When I moved to Prairie Village 21 years ago, my street had a wonderful mix of residents including original homeowners who were retired, newly married couples, couples with young children, and singles. That mix continues today, as residents of all ages and life stages find Prairie Village a great place to call home. I don’t see Prairie Village as a “retirement community,” but we must continue to attract and keep a younger population–they spend money in our shopping centers and restaurants, and invest in their homes and our schools. The city’s continued investment in our parks, swimming pool complex, summer recreational programs, retail centers, sidewalks, code enforcement, and community events such as Village Fest, are critical for attracting and maintaining younger residents.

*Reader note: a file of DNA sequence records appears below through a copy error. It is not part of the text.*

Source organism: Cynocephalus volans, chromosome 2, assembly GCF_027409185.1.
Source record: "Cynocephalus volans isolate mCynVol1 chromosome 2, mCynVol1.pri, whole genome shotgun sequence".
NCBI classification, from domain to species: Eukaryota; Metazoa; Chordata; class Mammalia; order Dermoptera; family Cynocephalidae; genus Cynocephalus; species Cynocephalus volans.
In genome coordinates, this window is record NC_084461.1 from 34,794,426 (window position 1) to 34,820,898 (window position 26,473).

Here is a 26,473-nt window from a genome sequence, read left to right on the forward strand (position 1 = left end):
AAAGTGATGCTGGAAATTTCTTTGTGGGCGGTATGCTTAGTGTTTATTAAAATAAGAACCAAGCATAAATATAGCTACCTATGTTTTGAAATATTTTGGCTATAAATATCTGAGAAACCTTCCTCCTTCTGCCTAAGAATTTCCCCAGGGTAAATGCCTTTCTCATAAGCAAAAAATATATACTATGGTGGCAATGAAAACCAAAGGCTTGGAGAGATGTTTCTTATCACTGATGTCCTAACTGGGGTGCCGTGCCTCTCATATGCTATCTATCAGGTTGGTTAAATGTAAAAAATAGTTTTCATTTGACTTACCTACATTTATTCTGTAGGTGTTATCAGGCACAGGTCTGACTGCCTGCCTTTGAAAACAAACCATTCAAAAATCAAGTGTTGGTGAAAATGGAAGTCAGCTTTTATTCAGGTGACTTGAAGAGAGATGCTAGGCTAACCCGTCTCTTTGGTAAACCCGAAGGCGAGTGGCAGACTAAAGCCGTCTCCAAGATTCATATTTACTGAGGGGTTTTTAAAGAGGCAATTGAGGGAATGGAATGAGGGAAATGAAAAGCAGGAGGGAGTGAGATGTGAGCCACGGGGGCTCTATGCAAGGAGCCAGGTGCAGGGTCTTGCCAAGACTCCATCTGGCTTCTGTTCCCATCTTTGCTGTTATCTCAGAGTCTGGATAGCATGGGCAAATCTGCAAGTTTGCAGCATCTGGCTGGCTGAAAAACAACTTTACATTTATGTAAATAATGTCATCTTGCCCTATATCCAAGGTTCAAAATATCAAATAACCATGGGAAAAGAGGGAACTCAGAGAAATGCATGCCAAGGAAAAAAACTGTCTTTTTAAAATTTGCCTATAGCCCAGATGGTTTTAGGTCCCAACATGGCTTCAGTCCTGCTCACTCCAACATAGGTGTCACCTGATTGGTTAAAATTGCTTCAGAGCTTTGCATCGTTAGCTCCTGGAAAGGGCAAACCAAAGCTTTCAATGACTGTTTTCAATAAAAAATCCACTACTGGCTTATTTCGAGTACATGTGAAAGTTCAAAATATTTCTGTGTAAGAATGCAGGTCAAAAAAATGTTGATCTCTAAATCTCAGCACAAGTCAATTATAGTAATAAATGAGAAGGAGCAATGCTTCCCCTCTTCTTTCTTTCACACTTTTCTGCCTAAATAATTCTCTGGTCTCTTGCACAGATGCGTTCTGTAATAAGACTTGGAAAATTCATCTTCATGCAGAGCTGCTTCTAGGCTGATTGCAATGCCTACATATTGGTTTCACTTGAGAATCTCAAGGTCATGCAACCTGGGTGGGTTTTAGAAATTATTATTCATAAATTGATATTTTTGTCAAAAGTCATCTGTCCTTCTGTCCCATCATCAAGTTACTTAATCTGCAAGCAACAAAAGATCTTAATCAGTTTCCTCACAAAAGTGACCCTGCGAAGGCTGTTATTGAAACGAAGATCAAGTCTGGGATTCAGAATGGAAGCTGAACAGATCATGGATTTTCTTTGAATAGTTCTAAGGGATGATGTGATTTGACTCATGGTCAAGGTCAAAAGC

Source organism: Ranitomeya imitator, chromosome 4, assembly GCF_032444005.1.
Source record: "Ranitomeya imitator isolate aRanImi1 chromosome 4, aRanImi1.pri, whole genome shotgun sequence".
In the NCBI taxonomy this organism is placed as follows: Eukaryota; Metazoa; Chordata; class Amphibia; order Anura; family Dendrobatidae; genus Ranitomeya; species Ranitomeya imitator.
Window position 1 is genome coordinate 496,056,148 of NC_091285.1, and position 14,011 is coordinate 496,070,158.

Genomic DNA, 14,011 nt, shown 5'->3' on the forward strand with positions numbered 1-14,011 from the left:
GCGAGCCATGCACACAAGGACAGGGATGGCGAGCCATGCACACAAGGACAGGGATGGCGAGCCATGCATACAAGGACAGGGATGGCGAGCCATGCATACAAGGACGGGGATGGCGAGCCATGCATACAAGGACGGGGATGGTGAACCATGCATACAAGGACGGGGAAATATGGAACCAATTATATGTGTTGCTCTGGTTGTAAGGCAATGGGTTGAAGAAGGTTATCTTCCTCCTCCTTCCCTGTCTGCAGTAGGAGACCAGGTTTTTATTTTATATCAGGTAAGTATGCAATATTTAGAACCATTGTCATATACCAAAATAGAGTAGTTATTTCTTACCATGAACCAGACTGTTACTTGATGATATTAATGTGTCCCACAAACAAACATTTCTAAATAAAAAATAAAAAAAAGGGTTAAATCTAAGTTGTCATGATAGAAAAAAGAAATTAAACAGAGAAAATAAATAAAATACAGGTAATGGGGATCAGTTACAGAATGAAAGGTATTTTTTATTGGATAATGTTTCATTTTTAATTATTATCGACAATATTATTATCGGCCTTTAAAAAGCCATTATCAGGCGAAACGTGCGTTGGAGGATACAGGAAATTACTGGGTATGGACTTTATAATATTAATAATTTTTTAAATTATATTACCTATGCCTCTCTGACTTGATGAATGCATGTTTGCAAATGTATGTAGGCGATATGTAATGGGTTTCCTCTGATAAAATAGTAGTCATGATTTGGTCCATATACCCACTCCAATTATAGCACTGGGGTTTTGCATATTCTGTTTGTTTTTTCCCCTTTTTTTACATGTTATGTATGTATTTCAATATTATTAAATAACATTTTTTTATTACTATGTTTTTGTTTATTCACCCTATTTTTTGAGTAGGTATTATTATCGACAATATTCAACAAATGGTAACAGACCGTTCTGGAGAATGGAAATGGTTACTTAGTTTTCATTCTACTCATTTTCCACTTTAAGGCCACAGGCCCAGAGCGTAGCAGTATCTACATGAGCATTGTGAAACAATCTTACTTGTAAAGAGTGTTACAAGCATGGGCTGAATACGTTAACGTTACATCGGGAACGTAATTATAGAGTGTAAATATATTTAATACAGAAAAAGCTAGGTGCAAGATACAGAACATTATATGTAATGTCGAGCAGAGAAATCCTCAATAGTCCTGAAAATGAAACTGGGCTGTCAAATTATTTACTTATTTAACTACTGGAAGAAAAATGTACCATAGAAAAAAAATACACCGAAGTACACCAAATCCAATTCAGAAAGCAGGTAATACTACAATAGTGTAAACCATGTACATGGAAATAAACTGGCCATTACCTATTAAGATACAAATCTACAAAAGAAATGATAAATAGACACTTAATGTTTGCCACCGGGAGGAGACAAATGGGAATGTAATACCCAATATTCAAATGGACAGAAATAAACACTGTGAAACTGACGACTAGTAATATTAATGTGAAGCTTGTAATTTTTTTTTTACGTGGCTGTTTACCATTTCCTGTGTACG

I believe that PV has been unfairly branded as a retirement community by opponents of the Mission Valley development to create fear that our city is developing a reputation as something it is not. In my neighborhood alone, multiple homes have been sold in the past two years that have been purchased by younger couples and families. While there are a number of assisted living facilities in the city, the number of these establishments does not reflect the general population of the city. In order to combat this reflection, we need to focus on future generations of PV and focus our attention on shifting some of the city’s priorities in this direction.